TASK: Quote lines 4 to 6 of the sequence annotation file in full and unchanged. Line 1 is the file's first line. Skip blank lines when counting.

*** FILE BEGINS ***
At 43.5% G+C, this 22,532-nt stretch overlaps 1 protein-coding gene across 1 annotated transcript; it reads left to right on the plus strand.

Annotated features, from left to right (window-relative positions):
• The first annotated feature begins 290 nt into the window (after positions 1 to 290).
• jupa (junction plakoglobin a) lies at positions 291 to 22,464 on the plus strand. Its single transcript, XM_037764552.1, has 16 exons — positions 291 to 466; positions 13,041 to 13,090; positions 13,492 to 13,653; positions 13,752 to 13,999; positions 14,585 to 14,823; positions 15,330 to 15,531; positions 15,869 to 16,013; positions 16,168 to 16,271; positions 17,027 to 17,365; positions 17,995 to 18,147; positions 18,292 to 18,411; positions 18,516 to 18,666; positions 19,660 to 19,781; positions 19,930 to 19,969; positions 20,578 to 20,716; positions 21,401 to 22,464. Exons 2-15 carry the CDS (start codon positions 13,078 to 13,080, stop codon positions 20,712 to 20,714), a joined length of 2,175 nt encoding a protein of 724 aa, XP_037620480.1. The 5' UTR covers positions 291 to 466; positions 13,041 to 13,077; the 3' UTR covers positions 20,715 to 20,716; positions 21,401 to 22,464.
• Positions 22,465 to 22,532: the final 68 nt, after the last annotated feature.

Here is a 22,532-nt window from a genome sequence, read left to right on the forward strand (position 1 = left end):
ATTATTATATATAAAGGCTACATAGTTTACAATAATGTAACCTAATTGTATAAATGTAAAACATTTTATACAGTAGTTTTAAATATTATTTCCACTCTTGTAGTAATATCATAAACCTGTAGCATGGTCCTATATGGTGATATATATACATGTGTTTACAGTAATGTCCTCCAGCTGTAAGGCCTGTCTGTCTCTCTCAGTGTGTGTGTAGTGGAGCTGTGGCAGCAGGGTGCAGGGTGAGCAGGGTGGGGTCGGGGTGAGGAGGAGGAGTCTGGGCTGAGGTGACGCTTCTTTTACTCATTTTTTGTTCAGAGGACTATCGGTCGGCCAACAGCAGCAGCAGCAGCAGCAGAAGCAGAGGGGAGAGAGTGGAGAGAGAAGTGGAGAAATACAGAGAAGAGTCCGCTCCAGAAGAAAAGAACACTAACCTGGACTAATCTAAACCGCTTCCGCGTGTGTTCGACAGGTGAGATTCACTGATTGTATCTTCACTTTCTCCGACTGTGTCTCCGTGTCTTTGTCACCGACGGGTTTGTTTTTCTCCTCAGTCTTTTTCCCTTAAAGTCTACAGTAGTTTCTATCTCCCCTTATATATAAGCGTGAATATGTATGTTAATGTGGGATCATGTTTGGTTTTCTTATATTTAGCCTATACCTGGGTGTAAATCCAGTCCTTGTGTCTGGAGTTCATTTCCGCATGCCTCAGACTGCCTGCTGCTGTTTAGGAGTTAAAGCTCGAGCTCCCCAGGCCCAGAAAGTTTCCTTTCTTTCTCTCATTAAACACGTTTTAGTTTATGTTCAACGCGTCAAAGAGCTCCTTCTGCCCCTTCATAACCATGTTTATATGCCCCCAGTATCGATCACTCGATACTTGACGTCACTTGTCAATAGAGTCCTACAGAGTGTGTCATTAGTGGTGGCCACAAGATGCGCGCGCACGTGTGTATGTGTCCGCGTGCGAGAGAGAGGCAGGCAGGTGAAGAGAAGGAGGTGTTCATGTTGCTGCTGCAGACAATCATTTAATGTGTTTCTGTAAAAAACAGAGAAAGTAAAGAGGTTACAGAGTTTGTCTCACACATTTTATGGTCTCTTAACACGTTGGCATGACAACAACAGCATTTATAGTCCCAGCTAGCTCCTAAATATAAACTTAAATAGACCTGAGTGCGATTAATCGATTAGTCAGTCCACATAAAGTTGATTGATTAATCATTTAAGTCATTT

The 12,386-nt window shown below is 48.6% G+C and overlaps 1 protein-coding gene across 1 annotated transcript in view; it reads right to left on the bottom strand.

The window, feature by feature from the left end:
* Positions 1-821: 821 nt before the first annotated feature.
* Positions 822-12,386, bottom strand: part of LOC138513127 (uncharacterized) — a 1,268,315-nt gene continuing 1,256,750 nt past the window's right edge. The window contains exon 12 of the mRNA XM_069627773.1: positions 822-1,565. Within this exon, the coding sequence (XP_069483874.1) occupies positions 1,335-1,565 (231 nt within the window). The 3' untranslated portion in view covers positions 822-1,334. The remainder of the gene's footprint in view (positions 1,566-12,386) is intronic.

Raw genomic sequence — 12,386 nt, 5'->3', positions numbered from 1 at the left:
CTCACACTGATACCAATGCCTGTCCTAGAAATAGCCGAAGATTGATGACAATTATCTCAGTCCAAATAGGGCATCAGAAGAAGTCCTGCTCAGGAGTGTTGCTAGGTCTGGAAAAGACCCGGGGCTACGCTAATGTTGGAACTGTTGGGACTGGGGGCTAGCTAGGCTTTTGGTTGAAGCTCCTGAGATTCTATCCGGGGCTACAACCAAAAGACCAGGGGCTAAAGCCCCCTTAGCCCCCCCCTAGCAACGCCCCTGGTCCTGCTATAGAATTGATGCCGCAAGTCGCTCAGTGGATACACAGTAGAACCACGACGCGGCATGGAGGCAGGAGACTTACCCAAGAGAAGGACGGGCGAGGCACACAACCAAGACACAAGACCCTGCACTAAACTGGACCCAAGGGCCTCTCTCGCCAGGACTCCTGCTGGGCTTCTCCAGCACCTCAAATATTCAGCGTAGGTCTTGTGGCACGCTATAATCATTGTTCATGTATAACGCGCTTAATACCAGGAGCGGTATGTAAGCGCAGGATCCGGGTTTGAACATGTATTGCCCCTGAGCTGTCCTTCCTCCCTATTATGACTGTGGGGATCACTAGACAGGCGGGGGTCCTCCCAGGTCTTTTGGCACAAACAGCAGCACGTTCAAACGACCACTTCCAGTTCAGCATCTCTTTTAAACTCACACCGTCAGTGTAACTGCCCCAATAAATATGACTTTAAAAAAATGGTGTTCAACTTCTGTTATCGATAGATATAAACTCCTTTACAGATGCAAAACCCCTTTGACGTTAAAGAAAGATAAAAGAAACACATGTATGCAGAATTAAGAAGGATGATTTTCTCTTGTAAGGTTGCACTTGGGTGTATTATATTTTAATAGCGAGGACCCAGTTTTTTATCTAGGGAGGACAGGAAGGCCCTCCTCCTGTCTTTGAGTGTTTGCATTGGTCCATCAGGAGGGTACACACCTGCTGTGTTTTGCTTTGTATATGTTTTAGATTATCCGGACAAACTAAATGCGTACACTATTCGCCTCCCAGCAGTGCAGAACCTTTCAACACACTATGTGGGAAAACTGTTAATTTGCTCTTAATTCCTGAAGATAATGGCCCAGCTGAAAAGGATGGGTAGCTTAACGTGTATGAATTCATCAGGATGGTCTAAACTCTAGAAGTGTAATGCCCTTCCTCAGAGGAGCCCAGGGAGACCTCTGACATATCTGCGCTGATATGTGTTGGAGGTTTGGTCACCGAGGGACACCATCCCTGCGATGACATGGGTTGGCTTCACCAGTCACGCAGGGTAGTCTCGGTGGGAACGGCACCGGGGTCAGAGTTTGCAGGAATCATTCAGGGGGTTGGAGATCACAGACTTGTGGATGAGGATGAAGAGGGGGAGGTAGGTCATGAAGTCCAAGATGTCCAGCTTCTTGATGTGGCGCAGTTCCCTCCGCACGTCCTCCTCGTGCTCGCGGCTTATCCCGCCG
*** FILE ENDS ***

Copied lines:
• jupa (junction plakoglobin a) lies at positions 291 to 22,464 on the plus strand. Its single transcript, XM_037764552.1, has 16 exons — positions 291 to 466; positions 13,041 to 13,090; positions 13,492 to 13,653; positions 13,752 to 13,999; positions 14,585 to 14,823; positions 15,330 to 15,531; positions 15,869 to 16,013; positions 16,168 to 16,271; positions 17,027 to 17,365; positions 17,995 to 18,147; positions 18,292 to 18,411; positions 18,516 to 18,666; positions 19,660 to 19,781; positions 19,930 to 19,969; positions 20,578 to 20,716; positions 21,401 to 22,464. Exons 2-15 carry the CDS (start codon positions 13,078 to 13,080, stop codon positions 20,712 to 20,714), a joined length of 2,175 nt encoding a protein of 724 aa, XP_037620480.1. The 5' UTR covers positions 291 to 466; positions 13,041 to 13,077; the 3' UTR covers positions 20,715 to 20,716; positions 21,401 to 22,464.
• Positions 22,465 to 22,532: the final 68 nt, after the last annotated feature.

Here is a 22,532-nt window from a genome sequence, read left to right on the forward strand (position 1 = left end):